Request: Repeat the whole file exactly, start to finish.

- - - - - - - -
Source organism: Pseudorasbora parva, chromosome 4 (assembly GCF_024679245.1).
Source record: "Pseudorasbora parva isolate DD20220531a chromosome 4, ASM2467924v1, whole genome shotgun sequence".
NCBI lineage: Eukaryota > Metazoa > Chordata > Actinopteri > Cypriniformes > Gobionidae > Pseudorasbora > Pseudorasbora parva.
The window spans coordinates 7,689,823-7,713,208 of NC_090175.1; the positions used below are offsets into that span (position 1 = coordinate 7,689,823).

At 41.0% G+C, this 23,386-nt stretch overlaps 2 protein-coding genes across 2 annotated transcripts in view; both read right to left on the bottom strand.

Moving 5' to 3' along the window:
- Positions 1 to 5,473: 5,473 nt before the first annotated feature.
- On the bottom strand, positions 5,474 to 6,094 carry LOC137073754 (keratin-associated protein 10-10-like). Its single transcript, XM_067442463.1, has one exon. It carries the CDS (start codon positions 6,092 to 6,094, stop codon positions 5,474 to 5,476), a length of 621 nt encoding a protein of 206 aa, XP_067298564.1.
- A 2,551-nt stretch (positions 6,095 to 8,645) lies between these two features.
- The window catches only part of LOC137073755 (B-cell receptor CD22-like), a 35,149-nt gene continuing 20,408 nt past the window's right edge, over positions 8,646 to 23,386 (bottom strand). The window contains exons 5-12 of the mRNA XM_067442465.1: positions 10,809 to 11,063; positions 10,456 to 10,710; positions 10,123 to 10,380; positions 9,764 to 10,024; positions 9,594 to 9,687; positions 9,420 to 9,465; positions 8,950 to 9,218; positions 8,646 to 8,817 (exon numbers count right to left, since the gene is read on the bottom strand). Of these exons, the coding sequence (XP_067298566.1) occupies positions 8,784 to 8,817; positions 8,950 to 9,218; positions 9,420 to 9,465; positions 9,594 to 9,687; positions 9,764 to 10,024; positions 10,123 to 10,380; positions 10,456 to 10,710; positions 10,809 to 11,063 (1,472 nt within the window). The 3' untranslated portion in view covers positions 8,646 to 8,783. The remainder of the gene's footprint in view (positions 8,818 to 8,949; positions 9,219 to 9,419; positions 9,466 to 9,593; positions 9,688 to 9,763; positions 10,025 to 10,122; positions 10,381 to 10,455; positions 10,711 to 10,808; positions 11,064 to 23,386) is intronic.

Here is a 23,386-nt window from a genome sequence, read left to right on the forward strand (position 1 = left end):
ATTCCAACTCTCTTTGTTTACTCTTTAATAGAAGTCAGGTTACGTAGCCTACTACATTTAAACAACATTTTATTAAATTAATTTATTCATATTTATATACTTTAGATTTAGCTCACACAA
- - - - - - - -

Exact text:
Source organism: Pseudorasbora parva, chromosome 4 (assembly GCF_024679245.1).
Source record: "Pseudorasbora parva isolate DD20220531a chromosome 4, ASM2467924v1, whole genome shotgun sequence".
NCBI lineage: Eukaryota > Metazoa > Chordata > Actinopteri > Cypriniformes > Gobionidae > Pseudorasbora > Pseudorasbora parva.
The window spans coordinates 7,689,823-7,713,208 of NC_090175.1; the positions used below are offsets into that span (position 1 = coordinate 7,689,823).

At 41.0% G+C, this 23,386-nt stretch overlaps 2 protein-coding genes across 2 annotated transcripts in view; both read right to left on the bottom strand.

Moving 5' to 3' along the window:
- Positions 1 to 5,473: 5,473 nt before the first annotated feature.
- On the bottom strand, positions 5,474 to 6,094 carry LOC137073754 (keratin-associated protein 10-10-like). Its single transcript, XM_067442463.1, has one exon. It carries the CDS (start codon positions 6,092 to 6,094, stop codon positions 5,474 to 5,476), a length of 621 nt encoding a protein of 206 aa, XP_067298564.1.
- A 2,551-nt stretch (positions 6,095 to 8,645) lies between these two features.
- The window catches only part of LOC137073755 (B-cell receptor CD22-like), a 35,149-nt gene continuing 20,408 nt past the window's right edge, over positions 8,646 to 23,386 (bottom strand). The window contains exons 5-12 of the mRNA XM_067442465.1: positions 10,809 to 11,063; positions 10,456 to 10,710; positions 10,123 to 10,380; positions 9,764 to 10,024; positions 9,594 to 9,687; positions 9,420 to 9,465; positions 8,950 to 9,218; positions 8,646 to 8,817 (exon numbers count right to left, since the gene is read on the bottom strand). Of these exons, the coding sequence (XP_067298566.1) occupies positions 8,784 to 8,817; positions 8,950 to 9,218; positions 9,420 to 9,465; positions 9,594 to 9,687; positions 9,764 to 10,024; positions 10,123 to 10,380; positions 10,456 to 10,710; positions 10,809 to 11,063 (1,472 nt within the window). The 3' untranslated portion in view covers positions 8,646 to 8,783. The remainder of the gene's footprint in view (positions 8,818 to 8,949; positions 9,219 to 9,419; positions 9,466 to 9,593; positions 9,688 to 9,763; positions 10,025 to 10,122; positions 10,381 to 10,455; positions 10,711 to 10,808; positions 11,064 to 23,386) is intronic.

Here is a 23,386-nt window from a genome sequence, read left to right on the forward strand (position 1 = left end):
ATTCCAACTCTCTTTGTTTACTCTTTAATAGAAGTCAGGTTACGTAGCCTACTACATTTAAACAACATTTTATTAAATTAATTTATTCATATTTATATACTTTAGATTTAGCTCACACAA